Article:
The Jamaican High Court has awarded significant damages, equivalent to approximately US$4+ million, to a software programmer. The bulk of the award? Interest!
Background to the matter
In Paymaster (Jamaica) Ltd. v Grace Kennedy Remittance Services Ltd. (mirror), the underlying grouse of the claimant was that it had copyright in a computer program that it had engaged one of the defendants – a software developer – to create. The claimant also complained that when the developer tried to sell the software to a competitor of the claimant – the other defendant – a breach of confidence occurred.
The matter came alive when an ex parte injunction (when you apply to the court without telling the other side that you are doing it) was granted against the developer in the year 2000. That is over 20 years ago; when humans still used curios like this and the Billboard chart was dominated by what have since become a series of karaoke favourites.
Eventually, the matter was decided by the High Court in favour of the programmer and the other defendant (the claimant did not own the copyright to the software; there was no breach of confidence by the software developer or the competitor to the claimant). This High Court decision was made in 2010, 10 years after the injunction was granted. The High Court’s decision was partially overturned by the Court of Appeal (no copyright ownership, but there was a breach of confidence by the claimant’s competitor) in 2015.
The matter eventually made its way to the Privy Council – the final court of appeal for Jamaica. The Privy Council basically read the Court of Appeal’s determination on the breach of confidence issue and concluded:
The Privy Council’s decision was handed down in 2017. We are now 17 years deep in litigation at this point. Stay with me.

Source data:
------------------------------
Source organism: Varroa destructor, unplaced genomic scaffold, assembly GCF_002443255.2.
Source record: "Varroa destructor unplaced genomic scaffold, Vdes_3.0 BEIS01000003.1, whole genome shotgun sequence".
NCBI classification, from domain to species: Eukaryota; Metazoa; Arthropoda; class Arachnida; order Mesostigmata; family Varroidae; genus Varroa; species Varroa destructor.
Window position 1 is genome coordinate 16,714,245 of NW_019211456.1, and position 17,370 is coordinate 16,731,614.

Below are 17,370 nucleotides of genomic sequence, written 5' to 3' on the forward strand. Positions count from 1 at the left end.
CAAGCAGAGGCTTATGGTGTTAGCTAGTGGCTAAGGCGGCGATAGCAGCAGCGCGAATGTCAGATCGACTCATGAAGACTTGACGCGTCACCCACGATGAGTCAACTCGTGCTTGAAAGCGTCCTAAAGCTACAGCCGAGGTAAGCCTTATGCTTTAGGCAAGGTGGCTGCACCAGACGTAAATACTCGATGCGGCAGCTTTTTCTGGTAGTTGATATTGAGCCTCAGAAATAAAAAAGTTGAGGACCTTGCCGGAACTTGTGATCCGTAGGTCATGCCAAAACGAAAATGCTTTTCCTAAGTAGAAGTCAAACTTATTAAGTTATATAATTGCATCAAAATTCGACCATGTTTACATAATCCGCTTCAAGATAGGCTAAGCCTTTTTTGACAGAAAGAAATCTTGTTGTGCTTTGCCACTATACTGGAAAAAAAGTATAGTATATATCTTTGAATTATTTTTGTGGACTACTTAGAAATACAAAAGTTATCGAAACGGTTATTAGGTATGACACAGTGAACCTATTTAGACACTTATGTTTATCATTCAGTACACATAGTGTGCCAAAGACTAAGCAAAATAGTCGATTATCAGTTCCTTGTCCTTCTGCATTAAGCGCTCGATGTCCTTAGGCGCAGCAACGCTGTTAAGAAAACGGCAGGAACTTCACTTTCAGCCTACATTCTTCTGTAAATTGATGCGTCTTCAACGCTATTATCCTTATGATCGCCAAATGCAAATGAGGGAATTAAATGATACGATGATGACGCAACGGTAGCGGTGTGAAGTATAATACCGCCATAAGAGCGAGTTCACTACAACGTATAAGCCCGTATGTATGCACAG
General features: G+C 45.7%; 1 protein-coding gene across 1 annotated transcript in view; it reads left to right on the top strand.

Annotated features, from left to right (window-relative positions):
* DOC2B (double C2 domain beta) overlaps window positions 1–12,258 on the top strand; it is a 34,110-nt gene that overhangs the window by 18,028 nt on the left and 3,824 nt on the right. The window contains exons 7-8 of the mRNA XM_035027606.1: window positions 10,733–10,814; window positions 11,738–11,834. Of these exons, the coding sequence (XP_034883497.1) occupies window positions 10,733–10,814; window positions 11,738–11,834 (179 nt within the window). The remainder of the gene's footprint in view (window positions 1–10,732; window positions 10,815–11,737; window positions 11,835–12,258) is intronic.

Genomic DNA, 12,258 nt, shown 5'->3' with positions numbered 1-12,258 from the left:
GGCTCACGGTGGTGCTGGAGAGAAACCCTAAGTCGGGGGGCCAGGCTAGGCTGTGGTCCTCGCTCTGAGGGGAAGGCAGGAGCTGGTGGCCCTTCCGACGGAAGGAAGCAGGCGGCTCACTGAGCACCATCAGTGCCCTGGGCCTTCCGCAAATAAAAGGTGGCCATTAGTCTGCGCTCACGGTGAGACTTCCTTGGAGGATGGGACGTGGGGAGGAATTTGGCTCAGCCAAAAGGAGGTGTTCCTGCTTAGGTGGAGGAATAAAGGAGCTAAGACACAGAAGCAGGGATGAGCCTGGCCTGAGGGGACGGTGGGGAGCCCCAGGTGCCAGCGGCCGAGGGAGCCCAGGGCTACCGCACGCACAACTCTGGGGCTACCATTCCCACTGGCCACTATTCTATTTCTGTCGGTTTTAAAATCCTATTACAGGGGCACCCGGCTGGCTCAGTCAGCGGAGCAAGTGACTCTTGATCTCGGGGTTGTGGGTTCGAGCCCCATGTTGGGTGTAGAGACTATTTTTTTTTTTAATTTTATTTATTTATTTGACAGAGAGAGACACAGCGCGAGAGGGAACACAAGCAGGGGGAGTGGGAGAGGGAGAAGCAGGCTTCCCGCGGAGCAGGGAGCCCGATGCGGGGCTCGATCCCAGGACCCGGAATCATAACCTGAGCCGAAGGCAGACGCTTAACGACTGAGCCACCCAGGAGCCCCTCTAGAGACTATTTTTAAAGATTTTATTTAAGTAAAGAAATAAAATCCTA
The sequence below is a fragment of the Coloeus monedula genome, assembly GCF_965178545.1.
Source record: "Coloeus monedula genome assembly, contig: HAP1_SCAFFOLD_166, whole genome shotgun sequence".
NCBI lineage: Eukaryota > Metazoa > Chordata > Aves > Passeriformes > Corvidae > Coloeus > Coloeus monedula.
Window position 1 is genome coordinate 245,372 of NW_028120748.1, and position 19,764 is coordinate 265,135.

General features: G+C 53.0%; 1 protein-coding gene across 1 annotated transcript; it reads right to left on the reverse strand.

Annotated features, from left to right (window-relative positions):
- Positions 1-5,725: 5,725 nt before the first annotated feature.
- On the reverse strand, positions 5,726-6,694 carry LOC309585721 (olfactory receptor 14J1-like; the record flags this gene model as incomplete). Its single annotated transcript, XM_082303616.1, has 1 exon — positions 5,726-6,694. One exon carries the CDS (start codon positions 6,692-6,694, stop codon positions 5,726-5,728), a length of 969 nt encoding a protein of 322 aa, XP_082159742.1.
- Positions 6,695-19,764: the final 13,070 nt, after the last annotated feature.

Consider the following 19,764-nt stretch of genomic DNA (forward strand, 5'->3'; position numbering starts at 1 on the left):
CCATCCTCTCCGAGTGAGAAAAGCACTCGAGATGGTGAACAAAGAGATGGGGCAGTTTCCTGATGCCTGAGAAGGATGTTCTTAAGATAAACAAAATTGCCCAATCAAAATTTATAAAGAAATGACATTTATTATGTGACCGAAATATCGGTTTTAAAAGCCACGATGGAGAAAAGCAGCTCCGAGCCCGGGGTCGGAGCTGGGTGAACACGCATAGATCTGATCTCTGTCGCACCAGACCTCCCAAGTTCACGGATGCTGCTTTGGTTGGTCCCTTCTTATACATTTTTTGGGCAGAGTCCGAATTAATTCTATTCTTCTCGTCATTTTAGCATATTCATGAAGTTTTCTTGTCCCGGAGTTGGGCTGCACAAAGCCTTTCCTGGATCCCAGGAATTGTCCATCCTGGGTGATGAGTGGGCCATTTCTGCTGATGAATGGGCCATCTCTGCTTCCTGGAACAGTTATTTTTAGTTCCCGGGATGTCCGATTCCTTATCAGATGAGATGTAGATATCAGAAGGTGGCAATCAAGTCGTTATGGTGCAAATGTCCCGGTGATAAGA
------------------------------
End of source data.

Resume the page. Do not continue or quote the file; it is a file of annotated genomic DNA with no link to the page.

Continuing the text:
Having held that the claimant had no copyright in the software and that there was no breach of confidence, the Privy Council’s decision meant that the matter had to revert to the High Court to determine damages. The High Court came back with its decision in 2020. That’s 20 years worth of litigation (so far)!
High Court damages decision
The High Court was asked to determine the amount of damages due to the developer flowing from an undertaking in damages given by the claimant when it obtained the injunction in 2000. For this to make sense, it is necessary to explain both injunctions and undertakings.
An injunction is an order from a court forcing someone to either do something (mandatory injunction) or to refrain from doing something (prohibitory injunction). The claimant in the Paymaster matter obtained a prohibitory injunction to prevent the software developer from selling the software to anyone else. Injunctions, like the kind obtained in the Paymaster matter, typically last until the dispute is determined at trial.
Simply put, undertakings are promises to do something. Undertakings typically arise in the context of injunctions. The party asking the court for the injunction will usually be asked to give the undertaking in return for the court granting the injunction.